Mayor Ed Lee defended the aversion to San Francisco's renewable energy program Tuesday, saying its environmental benefits have diminished, while the San Francisco Public Utilities Commission unveiled a plan to potentially use the $19.5 million set aside for CleanPowerSF to pay for Rim Fire damage.
Lee's comments came amid a regularly scheduled question session with the Board of Supervisors, which last year approved the launch of the long-planned CleanPowerSF in an 8-3 vote only to see the SFPUC refuse to adopt power rates last month. Lee was firm in his opposition and defended the commission from criticism by board members.
Supervisor John Avalos and other backers of CleanPowerSF say the SFPUC is failing in its obligation by not setting the maximum power rates for the opt-out community choice aggregation program.
"The Public Utilities Commission did its job protecting the ratepayers," Lee said. "The environmental benefits of [CleanPowerSF] had degraded so significantly."
Lee criticized the program for a lackluster energy mix relying heavily on renewable energy certificates, and for lacking the initial goal of rates that would "meet or beat" those of PG&E. Lee also disparaged the program for lacking a job-creation plan and construction timeline for renewable energy projects.
And he questioned the wisdom behind doing business with fossil-fuel company Shell Energy North America, which would purchase the energy under a 4½-year contract with the SFPUC.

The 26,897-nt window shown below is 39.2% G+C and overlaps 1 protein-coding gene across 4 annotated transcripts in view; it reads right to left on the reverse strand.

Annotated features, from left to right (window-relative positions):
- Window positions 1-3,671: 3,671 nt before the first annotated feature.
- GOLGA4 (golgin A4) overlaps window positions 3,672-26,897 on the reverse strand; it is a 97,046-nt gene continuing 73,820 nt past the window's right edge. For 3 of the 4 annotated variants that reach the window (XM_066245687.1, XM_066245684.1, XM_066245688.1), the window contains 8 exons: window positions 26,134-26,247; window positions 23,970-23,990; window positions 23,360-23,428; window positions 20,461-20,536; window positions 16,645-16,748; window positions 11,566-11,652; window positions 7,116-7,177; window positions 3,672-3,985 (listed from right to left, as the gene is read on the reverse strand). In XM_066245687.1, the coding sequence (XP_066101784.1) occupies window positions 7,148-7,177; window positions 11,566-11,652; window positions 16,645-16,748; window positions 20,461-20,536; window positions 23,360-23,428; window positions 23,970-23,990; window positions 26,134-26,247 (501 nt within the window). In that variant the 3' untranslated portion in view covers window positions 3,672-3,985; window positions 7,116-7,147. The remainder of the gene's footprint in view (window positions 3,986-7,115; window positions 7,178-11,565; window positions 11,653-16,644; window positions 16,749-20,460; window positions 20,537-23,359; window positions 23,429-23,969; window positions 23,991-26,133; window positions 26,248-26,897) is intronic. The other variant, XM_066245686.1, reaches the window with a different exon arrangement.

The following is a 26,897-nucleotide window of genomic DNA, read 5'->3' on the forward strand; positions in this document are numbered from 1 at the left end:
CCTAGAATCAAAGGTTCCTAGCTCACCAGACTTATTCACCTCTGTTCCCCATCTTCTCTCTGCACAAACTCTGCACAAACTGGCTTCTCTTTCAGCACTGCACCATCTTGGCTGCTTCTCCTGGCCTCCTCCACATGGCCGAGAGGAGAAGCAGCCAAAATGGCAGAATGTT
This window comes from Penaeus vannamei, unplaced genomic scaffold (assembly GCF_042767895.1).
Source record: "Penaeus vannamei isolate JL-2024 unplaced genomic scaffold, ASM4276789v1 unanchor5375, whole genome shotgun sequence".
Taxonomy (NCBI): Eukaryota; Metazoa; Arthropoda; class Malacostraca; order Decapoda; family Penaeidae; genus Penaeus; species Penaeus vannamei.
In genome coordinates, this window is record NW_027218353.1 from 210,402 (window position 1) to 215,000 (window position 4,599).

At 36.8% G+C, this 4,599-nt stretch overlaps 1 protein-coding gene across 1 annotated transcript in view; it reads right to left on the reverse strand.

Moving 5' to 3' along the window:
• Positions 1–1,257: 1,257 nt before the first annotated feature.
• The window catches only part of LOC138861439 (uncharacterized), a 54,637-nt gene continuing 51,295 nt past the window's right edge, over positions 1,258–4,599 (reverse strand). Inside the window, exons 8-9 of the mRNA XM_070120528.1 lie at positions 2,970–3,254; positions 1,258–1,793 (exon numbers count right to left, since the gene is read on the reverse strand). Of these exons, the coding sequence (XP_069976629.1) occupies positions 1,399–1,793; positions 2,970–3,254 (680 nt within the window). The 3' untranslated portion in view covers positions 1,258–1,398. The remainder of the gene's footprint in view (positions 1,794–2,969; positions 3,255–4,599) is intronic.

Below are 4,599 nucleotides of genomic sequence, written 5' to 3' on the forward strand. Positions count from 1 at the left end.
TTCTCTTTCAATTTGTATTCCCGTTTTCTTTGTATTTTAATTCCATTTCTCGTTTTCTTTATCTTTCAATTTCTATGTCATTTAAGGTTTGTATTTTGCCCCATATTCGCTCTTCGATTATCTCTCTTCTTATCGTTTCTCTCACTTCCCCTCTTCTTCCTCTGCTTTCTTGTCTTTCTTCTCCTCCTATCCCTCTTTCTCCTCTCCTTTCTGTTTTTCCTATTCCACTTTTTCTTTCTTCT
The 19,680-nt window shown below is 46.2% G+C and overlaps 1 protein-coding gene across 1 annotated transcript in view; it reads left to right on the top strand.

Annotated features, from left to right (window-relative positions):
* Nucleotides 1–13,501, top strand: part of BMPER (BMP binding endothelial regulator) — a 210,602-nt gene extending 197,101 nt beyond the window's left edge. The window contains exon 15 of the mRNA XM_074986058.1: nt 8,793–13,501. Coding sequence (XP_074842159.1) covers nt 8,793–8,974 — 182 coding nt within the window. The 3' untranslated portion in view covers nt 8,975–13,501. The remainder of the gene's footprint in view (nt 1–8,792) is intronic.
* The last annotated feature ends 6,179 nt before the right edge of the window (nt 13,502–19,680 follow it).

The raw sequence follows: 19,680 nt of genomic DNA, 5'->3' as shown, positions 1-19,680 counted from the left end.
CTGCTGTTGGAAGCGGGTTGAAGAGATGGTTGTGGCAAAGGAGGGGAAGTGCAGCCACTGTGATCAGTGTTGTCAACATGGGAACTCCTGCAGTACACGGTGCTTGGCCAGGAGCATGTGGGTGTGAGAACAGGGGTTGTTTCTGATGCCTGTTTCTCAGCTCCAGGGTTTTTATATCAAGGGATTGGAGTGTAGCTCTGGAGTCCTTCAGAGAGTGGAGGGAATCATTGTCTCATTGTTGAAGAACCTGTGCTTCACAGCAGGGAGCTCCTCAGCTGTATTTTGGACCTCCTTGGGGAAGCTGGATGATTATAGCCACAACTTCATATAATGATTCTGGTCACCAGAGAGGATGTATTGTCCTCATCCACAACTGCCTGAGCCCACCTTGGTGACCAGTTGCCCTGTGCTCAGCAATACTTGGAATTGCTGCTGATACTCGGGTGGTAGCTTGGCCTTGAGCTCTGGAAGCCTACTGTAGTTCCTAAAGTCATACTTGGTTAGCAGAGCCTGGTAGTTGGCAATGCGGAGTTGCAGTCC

Lee's comments signaled an end to the program, but Avalos said he would keep fighting for its successful launch. However, he did admit that he does not "know how we move forward."
Meanwhile, the $19.5 million previously set aside for CleanPowerSF could go to another use. The SFPUC laid out various options Tuesday for paying for repairs around its Hetch Hetchy Reservoir, which supplies drinking water for Bay Area residents and power for San Francisco municipal operations. Infrastructure was damaged in the Rim Fire and it could cost tens of millions of dollars to repair.
It would take a vote by both the SFPUC and the Board of Supervisors to allocate the CleanPowerSF funds to pay for the fire repair work. Fire repair costs could ultimately be reimbursed through the SFPUC's insurance policy and state and federal sources, but it's unclear when.
Avalos was not happy when asked of the agency's potential use of the funds.
"It's looking like they want to use the Rim Fire as a pretext to kill the CleanPowerSF program," he said, adding that it's yet another "poor excuse."